Since arriving in Tampa Bay, Aguilar has already begun to show some of the signs of turning his season around. Naturally, he’s been exposed to the magic in Tampa Bay and he’s shown in early action that he is worth being given semi-regular playing time with a homer highlighting a 6-for-15 start. In the incredibly small sample, he’s also walked three times, while only striking out once! It’s too early to make any kind of declaration, but there is a real shot that Aguilar could be a factor down the stretch now that he has a fresh start and may not have to play in the field as often with some chances to DH. With Nate Lowe back in Triple-A, Aguilar seems likely to split playing time at first base with Ji-Man Choi down the stretch, and if Aguilar performs, he could wind up with the job to himself. In the incredibly short sample so far with the Rays, they have played him against a right-handed pitchers already, including batting him third last week against Andrew Cashner of the Red Sox, and featuring him as the cleanup hitter against Toronto’s Tyler Thornton. The Rays have committed to giving him time at first base and designated hitter against lefties. If nothing else, Aguilar is certainly a situation worth monitoring over the final two months of 2019 if he is able to keep hitting the ball hard and plays regularly.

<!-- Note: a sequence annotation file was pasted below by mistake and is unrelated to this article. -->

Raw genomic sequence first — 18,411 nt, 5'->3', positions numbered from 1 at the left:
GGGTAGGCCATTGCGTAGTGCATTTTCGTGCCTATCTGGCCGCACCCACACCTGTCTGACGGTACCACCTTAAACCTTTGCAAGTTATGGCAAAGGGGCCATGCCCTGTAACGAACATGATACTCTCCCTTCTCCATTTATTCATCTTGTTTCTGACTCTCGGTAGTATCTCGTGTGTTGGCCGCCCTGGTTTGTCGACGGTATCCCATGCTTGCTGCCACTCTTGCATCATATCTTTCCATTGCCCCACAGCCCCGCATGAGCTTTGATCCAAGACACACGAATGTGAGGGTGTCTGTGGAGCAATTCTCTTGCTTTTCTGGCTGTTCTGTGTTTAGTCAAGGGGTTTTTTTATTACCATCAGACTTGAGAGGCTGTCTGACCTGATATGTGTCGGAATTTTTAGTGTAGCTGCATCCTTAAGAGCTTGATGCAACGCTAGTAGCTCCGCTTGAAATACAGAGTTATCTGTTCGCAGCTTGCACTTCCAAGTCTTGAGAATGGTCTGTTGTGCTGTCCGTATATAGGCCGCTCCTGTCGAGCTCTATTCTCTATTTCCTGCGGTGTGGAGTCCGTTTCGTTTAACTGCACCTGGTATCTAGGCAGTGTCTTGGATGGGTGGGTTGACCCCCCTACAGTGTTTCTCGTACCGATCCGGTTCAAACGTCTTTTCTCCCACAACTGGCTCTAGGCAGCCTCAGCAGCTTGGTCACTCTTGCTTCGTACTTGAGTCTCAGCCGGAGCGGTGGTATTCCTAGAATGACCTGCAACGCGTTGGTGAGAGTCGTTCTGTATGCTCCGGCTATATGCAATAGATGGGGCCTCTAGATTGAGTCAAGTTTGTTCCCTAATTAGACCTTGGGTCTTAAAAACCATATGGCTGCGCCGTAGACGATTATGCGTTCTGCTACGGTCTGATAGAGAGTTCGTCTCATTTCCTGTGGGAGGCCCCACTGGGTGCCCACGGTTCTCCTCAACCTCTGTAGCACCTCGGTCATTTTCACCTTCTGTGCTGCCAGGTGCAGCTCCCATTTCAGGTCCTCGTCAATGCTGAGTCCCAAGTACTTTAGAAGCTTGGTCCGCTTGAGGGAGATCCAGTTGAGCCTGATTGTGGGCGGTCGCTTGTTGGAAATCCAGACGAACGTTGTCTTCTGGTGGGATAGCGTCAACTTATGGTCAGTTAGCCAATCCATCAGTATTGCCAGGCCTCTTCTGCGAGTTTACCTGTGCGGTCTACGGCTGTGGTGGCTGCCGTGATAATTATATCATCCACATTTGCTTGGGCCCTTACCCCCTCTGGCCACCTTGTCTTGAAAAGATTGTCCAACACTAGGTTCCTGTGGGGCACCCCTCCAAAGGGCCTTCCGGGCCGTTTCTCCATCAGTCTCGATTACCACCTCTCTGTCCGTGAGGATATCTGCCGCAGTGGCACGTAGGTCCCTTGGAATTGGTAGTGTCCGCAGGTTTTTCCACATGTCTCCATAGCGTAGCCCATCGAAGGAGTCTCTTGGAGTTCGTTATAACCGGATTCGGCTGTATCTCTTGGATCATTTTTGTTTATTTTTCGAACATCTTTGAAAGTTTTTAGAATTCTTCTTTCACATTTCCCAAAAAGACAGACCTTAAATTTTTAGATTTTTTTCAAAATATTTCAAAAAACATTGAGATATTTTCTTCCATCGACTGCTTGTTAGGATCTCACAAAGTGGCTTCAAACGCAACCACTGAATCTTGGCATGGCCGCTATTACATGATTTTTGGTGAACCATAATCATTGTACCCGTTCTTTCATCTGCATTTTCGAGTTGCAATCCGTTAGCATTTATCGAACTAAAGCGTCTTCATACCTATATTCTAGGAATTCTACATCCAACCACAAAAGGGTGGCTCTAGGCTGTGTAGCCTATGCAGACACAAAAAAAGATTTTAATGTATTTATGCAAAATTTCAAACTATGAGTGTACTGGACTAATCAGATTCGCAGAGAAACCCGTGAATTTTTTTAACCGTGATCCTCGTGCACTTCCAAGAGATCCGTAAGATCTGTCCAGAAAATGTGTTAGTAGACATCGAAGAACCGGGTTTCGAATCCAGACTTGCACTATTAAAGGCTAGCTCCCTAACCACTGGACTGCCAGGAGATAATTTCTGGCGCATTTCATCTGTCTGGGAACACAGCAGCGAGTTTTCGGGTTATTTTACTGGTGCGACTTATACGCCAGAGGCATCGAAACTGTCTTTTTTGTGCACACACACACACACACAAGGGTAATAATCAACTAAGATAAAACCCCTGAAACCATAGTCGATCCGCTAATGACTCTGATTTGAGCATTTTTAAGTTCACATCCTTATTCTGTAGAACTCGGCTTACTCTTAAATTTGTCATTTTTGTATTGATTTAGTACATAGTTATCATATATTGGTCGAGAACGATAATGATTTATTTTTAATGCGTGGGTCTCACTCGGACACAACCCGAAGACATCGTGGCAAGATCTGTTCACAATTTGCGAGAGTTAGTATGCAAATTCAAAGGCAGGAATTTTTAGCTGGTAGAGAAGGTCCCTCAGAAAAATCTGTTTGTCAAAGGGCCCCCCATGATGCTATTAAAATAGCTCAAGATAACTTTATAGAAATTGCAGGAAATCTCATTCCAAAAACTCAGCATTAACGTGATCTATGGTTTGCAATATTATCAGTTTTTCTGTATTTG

(Photo by Mark LoMoglio/Icon Sportswire)

Nick Bucher

Nick is a University of Maryland, Baltimore County (UMBC) alum, a lifelong Orioles fan, and a fan of all things baseball. He is smitten with fantasy baseball, both season-long and DFS, and will be elated when the O's win the 2029 World Series.

  • Avatar TheKraken says:

    Consistency is and always will be what matters the most. Analysis is mistakenly trending towards exit velocity which is actually a good indication of inconsistency. The things a player does to create ev are generally not good. Aguillar had a fluke 2018 and he had shown the ability to get hot before. Hes streaky. Very streaky. If you bet on him finding consistency in 2019 then you lost. I dont think there is too much to him beyond that. Mlb is full of quad a sluggers at the moment.

    • Avatar Nick Bucher says:

      Thanks for reading Kraken! I appreciate hearing your thought process, we will have to agree to disagree on Aguilar’s ability it sounds like, but I definitely enjoyed reading another opinion on him!

  • Avatar Rodger says:

    Nice piece, but dearth means scarcity. Maybe you meant plethora?

    • Avatar Nick Bucher says:

      Hi Roger, thanks for reading! You are absolutely correct, I had meant to say that there was “no dearth” and mis-represented. Thank you for letting me know so I could change it